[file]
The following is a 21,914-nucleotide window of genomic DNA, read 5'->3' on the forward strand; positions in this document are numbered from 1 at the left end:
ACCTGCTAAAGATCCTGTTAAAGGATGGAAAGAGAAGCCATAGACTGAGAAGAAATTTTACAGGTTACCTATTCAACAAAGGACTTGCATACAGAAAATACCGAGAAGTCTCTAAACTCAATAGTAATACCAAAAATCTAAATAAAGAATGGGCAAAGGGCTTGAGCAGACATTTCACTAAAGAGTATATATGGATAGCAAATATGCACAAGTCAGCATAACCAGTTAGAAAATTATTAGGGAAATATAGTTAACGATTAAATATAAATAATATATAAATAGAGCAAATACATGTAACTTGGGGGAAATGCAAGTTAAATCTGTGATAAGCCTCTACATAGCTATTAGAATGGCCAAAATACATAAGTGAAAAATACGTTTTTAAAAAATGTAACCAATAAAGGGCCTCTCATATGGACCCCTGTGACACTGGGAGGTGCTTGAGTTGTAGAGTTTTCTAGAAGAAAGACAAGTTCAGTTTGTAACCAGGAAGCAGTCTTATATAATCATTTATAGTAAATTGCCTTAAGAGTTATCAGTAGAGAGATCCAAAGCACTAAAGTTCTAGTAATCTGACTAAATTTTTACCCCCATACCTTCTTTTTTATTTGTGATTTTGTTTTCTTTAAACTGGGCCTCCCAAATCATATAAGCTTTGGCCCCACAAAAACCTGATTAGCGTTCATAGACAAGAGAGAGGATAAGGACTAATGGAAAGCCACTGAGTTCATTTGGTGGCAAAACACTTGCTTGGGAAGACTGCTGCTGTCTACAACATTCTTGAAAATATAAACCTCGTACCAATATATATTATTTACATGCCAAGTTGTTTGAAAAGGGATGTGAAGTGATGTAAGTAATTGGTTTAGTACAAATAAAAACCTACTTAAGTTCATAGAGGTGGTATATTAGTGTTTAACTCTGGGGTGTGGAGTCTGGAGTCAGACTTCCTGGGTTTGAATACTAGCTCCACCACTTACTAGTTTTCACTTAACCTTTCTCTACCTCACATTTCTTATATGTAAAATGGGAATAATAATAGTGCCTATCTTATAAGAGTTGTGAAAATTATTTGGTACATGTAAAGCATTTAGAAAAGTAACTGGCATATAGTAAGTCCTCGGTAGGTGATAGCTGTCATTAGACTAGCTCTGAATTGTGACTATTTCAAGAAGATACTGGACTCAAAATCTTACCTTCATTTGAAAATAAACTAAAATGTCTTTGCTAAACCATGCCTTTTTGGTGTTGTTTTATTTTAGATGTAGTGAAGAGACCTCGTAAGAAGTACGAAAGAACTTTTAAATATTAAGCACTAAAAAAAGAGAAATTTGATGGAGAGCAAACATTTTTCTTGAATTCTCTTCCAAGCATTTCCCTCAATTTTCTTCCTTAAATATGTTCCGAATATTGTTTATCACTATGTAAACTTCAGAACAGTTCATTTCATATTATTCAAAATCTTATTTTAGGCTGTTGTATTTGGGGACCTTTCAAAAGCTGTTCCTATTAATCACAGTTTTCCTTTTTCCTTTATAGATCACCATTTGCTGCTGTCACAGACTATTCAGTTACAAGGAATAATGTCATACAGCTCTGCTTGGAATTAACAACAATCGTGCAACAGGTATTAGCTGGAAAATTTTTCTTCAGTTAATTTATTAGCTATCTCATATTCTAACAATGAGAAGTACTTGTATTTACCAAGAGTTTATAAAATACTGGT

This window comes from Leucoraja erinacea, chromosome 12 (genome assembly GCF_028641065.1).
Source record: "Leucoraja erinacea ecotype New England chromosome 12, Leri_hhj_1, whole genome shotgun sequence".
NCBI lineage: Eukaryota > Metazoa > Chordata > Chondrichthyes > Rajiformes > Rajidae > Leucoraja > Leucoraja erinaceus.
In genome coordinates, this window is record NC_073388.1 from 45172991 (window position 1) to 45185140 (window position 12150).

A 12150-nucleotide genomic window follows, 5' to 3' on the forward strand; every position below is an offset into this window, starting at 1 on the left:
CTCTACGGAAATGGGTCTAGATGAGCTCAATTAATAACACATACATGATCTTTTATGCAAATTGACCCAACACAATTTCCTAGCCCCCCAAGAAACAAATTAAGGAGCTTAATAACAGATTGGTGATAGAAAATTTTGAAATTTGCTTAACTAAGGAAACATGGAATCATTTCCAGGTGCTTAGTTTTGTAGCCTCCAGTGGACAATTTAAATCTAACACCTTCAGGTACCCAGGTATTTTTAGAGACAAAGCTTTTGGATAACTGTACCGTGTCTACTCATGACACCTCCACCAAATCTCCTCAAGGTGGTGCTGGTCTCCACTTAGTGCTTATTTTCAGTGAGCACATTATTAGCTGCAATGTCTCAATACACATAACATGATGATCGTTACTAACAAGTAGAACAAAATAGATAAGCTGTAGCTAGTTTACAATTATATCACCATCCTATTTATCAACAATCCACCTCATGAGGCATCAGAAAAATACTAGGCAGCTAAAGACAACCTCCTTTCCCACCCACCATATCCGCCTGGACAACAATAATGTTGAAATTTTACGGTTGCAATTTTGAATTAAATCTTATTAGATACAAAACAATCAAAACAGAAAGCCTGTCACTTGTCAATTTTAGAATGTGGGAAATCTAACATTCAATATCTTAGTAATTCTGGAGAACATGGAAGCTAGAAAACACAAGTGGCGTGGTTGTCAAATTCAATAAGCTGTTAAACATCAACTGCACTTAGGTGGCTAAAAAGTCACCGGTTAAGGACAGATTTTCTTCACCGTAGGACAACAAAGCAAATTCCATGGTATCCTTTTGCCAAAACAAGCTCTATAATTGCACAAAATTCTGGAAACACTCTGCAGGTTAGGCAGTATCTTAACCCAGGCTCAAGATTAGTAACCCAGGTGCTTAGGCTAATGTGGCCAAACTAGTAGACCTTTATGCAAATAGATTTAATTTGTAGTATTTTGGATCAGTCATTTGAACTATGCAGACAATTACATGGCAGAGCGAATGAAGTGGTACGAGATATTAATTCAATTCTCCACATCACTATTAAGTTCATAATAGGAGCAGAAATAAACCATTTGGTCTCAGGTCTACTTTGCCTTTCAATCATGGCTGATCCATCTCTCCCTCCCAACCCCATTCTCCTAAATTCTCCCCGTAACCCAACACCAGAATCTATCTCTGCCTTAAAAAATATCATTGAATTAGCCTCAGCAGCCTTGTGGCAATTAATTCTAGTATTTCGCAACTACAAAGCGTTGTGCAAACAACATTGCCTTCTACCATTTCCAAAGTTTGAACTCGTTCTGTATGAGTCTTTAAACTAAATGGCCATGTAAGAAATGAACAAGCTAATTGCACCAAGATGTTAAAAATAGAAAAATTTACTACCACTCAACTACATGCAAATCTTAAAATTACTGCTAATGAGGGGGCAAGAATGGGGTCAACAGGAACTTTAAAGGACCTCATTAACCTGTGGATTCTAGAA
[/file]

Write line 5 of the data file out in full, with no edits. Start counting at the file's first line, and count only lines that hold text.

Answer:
NCBI lineage: Eukaryota > Metazoa > Chordata > Chondrichthyes > Rajiformes > Rajidae > Leucoraja > Leucoraja erinaceus.